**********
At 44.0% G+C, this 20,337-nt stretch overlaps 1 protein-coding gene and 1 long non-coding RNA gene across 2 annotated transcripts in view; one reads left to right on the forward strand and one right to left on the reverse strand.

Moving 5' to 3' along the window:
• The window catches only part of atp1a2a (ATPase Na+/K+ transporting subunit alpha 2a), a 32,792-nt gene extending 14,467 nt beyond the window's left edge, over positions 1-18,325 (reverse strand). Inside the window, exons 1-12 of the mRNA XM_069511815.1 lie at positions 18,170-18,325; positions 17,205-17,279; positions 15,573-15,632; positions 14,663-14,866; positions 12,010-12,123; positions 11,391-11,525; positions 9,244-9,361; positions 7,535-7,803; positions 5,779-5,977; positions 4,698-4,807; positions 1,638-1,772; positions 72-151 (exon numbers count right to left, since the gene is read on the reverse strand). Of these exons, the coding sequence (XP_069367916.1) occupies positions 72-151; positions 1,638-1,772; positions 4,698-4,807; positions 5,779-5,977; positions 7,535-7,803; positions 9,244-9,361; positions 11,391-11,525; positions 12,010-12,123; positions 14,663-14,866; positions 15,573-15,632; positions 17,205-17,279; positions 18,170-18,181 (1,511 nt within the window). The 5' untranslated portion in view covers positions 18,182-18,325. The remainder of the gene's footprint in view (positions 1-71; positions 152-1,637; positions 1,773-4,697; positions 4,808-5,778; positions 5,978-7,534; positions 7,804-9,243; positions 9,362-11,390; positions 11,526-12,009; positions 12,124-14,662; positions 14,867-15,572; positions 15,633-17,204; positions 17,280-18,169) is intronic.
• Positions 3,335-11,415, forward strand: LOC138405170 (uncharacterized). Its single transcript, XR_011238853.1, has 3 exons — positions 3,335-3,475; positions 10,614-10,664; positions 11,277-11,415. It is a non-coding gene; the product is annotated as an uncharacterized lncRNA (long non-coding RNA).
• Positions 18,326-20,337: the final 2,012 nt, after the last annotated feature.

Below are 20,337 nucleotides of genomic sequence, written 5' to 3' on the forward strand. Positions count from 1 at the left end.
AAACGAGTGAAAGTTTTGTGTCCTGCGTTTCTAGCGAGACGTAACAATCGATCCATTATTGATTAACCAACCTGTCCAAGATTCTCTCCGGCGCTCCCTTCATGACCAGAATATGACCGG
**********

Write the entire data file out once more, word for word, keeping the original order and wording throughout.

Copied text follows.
At 44.0% G+C, this 20,337-nt stretch overlaps 1 protein-coding gene and 1 long non-coding RNA gene across 2 annotated transcripts in view; one reads left to right on the forward strand and one right to left on the reverse strand.

Moving 5' to 3' along the window:
• The window catches only part of atp1a2a (ATPase Na+/K+ transporting subunit alpha 2a), a 32,792-nt gene extending 14,467 nt beyond the window's left edge, over positions 1-18,325 (reverse strand). Inside the window, exons 1-12 of the mRNA XM_069511815.1 lie at positions 18,170-18,325; positions 17,205-17,279; positions 15,573-15,632; positions 14,663-14,866; positions 12,010-12,123; positions 11,391-11,525; positions 9,244-9,361; positions 7,535-7,803; positions 5,779-5,977; positions 4,698-4,807; positions 1,638-1,772; positions 72-151 (exon numbers count right to left, since the gene is read on the reverse strand). Of these exons, the coding sequence (XP_069367916.1) occupies positions 72-151; positions 1,638-1,772; positions 4,698-4,807; positions 5,779-5,977; positions 7,535-7,803; positions 9,244-9,361; positions 11,391-11,525; positions 12,010-12,123; positions 14,663-14,866; positions 15,573-15,632; positions 17,205-17,279; positions 18,170-18,181 (1,511 nt within the window). The 5' untranslated portion in view covers positions 18,182-18,325. The remainder of the gene's footprint in view (positions 1-71; positions 152-1,637; positions 1,773-4,697; positions 4,808-5,778; positions 5,978-7,534; positions 7,804-9,243; positions 9,362-11,390; positions 11,526-12,009; positions 12,124-14,662; positions 14,867-15,572; positions 15,633-17,204; positions 17,280-18,169) is intronic.
• Positions 3,335-11,415, forward strand: LOC138405170 (uncharacterized). Its single transcript, XR_011238853.1, has 3 exons — positions 3,335-3,475; positions 10,614-10,664; positions 11,277-11,415. It is a non-coding gene; the product is annotated as an uncharacterized lncRNA (long non-coding RNA).
• Positions 18,326-20,337: the final 2,012 nt, after the last annotated feature.

Below are 20,337 nucleotides of genomic sequence, written 5' to 3' on the forward strand. Positions count from 1 at the left end.
AAACGAGTGAAAGTTTTGTGTCCTGCGTTTCTAGCGAGACGTAACAATCGATCCATTATTGATTAACCAACCTGTCCAAGATTCTCTCCGGCGCTCCCTTCATGACCAGAATATGACCGG